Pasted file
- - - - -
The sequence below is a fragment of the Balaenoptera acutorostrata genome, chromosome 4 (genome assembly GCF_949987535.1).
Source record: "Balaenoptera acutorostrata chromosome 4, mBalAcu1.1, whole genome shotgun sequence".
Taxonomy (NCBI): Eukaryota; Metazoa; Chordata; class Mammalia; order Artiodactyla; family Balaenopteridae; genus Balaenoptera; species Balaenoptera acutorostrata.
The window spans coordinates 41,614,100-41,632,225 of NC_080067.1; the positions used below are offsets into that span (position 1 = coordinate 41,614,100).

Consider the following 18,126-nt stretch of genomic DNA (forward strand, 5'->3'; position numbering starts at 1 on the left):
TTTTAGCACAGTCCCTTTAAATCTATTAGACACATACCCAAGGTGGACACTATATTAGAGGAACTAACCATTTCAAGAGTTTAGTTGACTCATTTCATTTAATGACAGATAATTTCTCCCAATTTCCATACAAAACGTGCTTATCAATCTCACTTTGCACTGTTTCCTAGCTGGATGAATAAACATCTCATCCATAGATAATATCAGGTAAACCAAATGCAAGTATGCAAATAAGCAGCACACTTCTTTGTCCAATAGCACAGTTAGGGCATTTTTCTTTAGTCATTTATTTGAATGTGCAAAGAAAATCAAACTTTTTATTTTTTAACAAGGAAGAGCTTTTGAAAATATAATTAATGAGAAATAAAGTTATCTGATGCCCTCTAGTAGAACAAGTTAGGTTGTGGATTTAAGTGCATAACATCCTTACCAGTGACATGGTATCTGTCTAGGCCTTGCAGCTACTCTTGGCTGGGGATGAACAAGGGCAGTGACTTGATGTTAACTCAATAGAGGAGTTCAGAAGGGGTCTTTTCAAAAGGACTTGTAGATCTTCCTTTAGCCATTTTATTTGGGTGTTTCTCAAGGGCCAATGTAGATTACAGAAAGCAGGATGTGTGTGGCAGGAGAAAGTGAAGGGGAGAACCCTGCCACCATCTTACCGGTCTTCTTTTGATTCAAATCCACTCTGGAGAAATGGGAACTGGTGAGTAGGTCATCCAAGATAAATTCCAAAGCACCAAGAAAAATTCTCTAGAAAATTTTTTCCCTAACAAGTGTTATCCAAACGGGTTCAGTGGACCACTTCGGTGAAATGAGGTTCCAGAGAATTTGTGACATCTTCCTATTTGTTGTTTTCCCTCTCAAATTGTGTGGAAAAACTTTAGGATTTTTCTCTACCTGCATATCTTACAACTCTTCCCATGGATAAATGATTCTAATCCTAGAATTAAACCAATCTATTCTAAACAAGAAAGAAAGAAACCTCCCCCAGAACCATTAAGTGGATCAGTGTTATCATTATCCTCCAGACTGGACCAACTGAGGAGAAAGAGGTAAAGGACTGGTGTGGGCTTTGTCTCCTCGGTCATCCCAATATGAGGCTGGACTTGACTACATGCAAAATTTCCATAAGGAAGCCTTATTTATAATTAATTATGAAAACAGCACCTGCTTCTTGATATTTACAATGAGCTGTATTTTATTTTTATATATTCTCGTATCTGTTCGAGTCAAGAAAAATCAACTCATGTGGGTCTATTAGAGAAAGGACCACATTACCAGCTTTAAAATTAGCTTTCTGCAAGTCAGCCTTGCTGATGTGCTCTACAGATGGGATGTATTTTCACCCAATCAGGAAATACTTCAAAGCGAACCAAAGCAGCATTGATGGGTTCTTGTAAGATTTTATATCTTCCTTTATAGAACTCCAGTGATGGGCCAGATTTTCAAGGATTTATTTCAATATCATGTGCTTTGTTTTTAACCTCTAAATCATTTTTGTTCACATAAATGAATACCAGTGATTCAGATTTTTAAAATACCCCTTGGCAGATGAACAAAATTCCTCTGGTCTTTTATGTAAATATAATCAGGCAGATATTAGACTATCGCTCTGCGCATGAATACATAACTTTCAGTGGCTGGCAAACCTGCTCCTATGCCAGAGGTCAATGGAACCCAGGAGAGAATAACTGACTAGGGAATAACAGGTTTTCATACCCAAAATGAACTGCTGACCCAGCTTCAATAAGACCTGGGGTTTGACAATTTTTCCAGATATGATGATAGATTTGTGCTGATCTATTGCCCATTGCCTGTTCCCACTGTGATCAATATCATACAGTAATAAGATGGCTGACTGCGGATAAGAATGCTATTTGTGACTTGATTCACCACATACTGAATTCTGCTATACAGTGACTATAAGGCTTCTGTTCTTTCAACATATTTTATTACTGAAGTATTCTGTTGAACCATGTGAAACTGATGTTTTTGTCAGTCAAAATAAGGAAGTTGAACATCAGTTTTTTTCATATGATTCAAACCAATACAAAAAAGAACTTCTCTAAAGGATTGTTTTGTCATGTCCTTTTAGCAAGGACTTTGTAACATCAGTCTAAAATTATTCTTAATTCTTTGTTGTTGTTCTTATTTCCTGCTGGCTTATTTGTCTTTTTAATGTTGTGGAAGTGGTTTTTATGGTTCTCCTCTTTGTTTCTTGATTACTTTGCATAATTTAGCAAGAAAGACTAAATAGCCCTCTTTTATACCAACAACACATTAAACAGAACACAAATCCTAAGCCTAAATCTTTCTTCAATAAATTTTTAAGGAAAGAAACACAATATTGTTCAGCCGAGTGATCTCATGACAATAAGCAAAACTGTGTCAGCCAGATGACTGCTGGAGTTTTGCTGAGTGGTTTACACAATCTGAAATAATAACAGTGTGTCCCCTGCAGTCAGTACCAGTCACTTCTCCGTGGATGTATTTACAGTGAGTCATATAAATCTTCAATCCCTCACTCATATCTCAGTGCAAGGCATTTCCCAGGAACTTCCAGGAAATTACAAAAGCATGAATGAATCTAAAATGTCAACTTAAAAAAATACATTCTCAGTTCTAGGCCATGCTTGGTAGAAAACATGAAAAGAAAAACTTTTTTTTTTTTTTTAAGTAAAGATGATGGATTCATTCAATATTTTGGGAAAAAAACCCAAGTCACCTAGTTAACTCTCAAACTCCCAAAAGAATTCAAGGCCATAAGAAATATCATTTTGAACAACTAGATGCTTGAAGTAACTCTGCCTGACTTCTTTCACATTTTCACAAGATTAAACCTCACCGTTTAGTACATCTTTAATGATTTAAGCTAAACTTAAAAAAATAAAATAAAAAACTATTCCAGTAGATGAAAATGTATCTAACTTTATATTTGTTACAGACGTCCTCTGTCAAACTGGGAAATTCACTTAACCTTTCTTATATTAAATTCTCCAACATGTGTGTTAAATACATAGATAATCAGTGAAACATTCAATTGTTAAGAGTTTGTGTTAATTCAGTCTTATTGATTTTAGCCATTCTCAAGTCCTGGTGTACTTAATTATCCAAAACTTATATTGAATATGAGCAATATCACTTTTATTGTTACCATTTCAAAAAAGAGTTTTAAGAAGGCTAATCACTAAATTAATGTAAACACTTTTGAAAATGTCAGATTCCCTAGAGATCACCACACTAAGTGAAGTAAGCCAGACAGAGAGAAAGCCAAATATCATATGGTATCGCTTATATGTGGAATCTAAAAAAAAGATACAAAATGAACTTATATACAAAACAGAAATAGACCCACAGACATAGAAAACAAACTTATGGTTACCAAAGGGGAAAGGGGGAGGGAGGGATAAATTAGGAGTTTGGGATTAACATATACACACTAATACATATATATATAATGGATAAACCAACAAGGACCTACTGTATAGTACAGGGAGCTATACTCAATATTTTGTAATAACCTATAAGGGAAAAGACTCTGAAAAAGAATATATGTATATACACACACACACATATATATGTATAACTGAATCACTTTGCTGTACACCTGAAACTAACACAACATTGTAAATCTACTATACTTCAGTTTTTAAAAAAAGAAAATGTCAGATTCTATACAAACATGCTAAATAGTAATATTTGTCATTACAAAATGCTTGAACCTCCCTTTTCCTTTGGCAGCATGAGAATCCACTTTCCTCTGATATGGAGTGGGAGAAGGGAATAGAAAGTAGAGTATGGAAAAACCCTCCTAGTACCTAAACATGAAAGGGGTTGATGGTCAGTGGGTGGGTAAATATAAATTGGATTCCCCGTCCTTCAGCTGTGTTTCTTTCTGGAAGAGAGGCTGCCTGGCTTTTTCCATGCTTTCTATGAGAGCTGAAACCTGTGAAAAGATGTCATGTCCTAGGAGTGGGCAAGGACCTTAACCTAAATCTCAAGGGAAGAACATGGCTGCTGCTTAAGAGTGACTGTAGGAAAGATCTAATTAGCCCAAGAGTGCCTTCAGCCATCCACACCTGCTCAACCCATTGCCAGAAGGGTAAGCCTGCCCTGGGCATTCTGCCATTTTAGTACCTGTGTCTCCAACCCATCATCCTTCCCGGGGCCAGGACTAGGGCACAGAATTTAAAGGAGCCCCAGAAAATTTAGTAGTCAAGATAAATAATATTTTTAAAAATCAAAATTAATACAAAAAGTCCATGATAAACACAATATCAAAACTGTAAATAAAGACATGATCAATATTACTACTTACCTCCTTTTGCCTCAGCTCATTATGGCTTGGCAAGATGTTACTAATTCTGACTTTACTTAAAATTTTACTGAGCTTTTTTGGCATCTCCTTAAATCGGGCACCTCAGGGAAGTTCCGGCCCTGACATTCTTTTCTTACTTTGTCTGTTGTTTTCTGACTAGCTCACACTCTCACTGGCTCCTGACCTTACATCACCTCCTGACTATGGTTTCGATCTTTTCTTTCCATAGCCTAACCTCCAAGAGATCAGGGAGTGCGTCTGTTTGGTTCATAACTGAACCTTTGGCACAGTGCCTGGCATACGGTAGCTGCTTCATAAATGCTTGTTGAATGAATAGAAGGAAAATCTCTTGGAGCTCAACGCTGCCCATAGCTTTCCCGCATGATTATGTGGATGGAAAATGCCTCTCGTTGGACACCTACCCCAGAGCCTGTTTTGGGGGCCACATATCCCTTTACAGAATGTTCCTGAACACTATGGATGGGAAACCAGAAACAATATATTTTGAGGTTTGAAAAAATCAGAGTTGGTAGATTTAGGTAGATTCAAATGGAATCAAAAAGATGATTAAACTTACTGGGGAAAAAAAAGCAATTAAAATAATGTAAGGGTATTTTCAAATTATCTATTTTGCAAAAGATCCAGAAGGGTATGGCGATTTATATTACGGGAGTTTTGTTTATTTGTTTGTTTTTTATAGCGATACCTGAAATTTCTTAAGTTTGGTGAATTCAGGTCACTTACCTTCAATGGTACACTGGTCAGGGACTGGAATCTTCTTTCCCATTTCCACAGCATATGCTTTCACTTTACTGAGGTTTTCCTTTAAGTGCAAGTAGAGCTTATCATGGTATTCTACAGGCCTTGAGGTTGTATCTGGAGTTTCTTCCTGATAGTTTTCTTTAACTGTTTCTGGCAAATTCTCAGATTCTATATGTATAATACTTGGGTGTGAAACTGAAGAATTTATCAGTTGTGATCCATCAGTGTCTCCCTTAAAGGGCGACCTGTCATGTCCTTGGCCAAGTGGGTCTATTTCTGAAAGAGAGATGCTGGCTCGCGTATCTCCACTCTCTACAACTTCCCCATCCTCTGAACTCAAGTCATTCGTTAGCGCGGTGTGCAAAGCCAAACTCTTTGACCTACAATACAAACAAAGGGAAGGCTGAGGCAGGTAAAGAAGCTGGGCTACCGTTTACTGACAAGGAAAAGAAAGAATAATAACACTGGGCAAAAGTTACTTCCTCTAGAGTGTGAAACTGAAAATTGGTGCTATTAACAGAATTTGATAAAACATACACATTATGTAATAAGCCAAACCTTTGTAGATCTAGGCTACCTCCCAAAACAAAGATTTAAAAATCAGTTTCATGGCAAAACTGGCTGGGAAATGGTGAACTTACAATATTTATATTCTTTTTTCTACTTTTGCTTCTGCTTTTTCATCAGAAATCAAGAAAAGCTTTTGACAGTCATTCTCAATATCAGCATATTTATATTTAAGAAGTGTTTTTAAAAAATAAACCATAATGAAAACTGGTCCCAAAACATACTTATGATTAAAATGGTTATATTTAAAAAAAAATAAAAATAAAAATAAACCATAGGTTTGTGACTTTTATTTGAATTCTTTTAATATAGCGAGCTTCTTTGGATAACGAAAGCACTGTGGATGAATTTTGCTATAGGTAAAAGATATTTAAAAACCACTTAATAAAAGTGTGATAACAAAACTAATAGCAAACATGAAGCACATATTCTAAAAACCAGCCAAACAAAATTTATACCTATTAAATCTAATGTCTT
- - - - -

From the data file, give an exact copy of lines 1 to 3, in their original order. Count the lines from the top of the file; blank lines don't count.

The sequence below is a fragment of the Balaenoptera acutorostrata genome, chromosome 4 (genome assembly GCF_949987535.1).
Source record: "Balaenoptera acutorostrata chromosome 4, mBalAcu1.1, whole genome shotgun sequence".
Taxonomy (NCBI): Eukaryota; Metazoa; Chordata; class Mammalia; order Artiodactyla; family Balaenopteridae; genus Balaenoptera; species Balaenoptera acutorostrata.